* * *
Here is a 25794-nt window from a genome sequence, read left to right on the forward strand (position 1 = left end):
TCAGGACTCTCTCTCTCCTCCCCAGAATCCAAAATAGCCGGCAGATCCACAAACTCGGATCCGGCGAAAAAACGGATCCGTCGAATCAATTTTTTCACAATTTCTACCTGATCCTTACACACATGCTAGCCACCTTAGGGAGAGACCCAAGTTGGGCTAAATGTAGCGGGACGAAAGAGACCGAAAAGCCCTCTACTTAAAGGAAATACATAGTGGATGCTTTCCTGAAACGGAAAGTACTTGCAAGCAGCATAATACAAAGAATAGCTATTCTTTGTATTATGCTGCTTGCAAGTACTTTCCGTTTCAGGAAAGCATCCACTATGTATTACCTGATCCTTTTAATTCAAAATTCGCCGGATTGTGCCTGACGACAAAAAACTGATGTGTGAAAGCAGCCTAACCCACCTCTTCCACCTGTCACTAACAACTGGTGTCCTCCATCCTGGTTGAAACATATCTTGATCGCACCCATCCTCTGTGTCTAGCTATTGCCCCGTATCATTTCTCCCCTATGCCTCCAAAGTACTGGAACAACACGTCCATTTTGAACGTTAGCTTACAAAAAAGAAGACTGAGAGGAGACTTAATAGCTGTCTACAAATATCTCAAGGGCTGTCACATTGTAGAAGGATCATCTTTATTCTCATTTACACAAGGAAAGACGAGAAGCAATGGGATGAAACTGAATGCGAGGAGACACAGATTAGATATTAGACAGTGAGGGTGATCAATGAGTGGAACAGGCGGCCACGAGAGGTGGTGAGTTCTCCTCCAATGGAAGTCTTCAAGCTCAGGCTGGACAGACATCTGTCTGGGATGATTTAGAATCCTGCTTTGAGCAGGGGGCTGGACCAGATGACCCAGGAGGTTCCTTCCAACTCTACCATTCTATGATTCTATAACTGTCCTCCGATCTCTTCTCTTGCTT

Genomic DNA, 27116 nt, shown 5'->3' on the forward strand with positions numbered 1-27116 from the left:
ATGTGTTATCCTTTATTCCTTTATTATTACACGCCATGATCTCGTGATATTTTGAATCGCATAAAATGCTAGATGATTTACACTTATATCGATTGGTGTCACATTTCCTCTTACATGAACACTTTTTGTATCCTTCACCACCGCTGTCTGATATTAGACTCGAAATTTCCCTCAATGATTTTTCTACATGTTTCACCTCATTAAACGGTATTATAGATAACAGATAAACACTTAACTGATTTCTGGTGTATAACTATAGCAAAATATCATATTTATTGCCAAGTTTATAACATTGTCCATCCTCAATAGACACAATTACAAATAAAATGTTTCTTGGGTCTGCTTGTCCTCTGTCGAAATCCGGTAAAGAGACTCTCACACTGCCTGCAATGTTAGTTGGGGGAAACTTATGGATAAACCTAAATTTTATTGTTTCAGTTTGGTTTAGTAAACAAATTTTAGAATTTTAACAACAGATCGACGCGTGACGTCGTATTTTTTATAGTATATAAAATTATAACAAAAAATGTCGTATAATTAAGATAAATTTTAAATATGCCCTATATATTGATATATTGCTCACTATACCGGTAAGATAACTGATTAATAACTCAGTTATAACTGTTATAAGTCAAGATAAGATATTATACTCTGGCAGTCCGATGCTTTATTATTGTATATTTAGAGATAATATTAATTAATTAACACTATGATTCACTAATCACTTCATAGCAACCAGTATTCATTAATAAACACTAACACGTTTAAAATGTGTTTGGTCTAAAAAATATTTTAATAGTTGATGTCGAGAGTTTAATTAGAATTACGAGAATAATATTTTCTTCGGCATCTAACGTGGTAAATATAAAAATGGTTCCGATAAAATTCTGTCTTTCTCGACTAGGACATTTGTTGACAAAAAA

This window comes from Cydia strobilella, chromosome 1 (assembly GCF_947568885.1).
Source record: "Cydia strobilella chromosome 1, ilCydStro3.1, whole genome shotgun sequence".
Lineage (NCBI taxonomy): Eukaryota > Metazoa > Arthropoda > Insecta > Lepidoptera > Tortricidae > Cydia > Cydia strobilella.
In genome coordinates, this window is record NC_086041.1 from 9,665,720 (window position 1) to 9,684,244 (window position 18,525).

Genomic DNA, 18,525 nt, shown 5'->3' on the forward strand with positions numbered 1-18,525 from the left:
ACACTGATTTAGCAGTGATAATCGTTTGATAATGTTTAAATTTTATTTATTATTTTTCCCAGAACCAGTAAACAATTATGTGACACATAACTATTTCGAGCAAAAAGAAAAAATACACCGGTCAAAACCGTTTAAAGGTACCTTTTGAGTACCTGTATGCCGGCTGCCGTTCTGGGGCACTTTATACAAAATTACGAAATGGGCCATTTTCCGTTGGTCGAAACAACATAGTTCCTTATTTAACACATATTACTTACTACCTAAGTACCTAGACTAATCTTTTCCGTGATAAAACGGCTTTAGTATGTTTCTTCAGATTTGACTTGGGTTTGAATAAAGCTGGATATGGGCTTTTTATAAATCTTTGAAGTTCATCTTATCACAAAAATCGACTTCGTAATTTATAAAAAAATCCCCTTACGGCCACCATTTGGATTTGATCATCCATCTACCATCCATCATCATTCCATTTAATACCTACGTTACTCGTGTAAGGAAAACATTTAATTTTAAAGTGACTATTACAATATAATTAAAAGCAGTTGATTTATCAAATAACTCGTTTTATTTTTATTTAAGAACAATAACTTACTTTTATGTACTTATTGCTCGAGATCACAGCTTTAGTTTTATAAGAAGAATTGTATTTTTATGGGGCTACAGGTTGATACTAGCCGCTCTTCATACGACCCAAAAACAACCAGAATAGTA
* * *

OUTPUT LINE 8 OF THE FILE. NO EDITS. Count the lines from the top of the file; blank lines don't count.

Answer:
In genome coordinates, this window is record NC_086041.1 from 9,665,720 (window position 1) to 9,684,244 (window position 18,525).